Mysterious, ancient, and full of both Uranium and Mormons, you would expect the Utah landscape to be hostile to winemaking, and among the last places one would imagine wine to be made in the United States. And… in some ways, you are absolutely correct. Utah is indeed somewhat hostile to winemaking these days, both climatically and politically. Perhaps that is why the wine in this particular episode was vinified in Colorado at Sutcliffe Vineyards (the same vineyard who produced the Cabernet Franc in our Colorado Episode) from Grapes grown in Montezuma Canyon, near the Four Corners area. This white blend is made of Chenin Blanc, Viognier, Riesling, and Chardonnay; percentages of each grape within this vintage were not available.
The Mormons weren’t always hostile to the grapevine, though; the earliest wine grapes here were planted in the 1860s, right after Mormon settlers colonized the area. However, the Mormons enthusiastically embraced Prohibition, and it was not until 1989 that hope was rekindled. The winery which opened that year, Castle Creek Winery, produced 1,500 gallons of quality wine off the bat. Today, there are several small estate wineries producing both vinifera and French-American hybrids, as mentioned in this episode. Vineyards in Utah tend to be located in mountain valleys, with elevations up to 6,000 feet, which create a unique set of circumstances and challenges for growers and winemakers. Winters here are cold, so winter kill and frost damage are real risks; therefore protecting vines in the winter and keeping a watchful eye towards the sky are essential for success.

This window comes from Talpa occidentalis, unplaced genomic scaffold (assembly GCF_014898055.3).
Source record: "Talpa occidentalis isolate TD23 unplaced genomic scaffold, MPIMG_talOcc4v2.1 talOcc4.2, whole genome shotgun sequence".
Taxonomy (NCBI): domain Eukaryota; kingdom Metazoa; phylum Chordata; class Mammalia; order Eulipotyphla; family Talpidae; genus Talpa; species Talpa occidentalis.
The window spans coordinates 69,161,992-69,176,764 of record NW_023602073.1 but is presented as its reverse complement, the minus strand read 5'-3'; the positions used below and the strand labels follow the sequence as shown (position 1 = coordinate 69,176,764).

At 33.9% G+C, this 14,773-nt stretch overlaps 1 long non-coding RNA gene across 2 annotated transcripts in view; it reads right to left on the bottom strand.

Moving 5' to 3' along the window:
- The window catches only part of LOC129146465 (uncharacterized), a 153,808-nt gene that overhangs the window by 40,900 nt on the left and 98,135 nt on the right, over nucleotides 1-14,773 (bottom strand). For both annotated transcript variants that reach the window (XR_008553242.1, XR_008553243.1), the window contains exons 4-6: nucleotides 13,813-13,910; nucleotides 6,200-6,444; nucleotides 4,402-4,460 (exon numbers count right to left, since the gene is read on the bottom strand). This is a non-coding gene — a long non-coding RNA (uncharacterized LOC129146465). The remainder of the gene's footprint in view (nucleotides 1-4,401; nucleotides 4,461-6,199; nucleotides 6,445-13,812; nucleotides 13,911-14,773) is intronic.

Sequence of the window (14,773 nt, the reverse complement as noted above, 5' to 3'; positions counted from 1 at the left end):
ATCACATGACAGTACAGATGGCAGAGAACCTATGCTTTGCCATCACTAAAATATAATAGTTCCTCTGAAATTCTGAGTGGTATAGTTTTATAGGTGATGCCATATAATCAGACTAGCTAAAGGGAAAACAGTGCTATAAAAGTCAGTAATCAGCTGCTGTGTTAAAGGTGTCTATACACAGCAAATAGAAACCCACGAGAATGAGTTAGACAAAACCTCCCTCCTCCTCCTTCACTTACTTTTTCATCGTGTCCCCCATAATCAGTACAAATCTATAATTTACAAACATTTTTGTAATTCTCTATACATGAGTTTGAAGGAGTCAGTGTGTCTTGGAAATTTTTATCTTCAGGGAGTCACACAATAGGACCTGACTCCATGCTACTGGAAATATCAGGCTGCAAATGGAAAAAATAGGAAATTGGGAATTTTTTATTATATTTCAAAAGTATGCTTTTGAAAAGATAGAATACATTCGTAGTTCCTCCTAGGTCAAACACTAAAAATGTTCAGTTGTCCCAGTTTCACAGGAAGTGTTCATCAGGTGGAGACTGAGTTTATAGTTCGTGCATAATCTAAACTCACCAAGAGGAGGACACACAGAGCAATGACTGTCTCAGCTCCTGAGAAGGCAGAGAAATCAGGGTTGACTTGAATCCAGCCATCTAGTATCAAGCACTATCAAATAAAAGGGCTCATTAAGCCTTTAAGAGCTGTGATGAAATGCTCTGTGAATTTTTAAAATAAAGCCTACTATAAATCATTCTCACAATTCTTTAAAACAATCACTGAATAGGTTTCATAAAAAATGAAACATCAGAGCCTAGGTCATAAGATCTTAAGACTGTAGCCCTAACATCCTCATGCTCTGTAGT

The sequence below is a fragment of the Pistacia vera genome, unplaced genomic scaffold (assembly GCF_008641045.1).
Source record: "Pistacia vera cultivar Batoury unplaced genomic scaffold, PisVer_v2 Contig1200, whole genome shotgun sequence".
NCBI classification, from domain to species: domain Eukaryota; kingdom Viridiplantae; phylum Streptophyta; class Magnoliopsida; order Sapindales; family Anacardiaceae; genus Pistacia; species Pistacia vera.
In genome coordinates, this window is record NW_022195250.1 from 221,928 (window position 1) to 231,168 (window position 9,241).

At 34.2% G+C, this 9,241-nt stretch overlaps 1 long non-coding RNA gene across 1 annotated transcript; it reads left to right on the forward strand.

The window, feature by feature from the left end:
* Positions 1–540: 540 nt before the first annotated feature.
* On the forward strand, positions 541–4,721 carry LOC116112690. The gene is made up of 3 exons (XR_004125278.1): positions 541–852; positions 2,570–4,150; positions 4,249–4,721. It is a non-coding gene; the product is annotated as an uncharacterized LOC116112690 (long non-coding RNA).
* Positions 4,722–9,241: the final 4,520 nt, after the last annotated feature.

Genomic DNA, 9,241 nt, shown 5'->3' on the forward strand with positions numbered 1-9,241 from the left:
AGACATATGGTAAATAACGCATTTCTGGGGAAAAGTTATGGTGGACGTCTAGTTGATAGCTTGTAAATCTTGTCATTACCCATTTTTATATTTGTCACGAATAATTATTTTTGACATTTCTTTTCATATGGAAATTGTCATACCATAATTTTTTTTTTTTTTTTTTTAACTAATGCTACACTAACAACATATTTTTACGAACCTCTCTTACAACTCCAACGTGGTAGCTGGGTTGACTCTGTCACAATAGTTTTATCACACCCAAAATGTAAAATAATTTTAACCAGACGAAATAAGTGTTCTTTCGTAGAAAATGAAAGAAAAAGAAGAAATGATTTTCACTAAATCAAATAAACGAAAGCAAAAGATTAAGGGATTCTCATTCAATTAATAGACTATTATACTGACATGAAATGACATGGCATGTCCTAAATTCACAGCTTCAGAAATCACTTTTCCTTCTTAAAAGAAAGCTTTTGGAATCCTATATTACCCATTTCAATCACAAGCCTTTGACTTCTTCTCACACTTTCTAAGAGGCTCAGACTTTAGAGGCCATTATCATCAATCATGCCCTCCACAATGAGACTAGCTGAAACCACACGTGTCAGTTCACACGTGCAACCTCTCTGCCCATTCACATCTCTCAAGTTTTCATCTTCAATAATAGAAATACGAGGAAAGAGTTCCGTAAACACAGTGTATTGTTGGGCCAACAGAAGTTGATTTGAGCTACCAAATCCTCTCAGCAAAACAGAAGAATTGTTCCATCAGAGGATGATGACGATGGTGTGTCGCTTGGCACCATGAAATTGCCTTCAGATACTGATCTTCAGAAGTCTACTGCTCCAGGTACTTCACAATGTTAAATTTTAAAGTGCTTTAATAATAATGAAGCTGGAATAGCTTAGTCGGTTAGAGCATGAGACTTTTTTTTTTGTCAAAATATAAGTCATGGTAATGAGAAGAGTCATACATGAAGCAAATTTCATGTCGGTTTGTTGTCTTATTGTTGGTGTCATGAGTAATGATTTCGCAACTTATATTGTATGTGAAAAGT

Currently, Utah has six wineries–somehow making Utah now less of a Prohibition state in terms of viticulture than Nevada. (Go figure!) That being said, the local liquor board does have its own stranglehold on the industry, as it is state-controlled, and does not allow much exporting of finished products outside the state. This will mean I will have to make a visit to Utah myself… soon.
This bottle was purchased by yours truly at Vino Loco, a wine shop located in downtown Flagstaff, Arizona.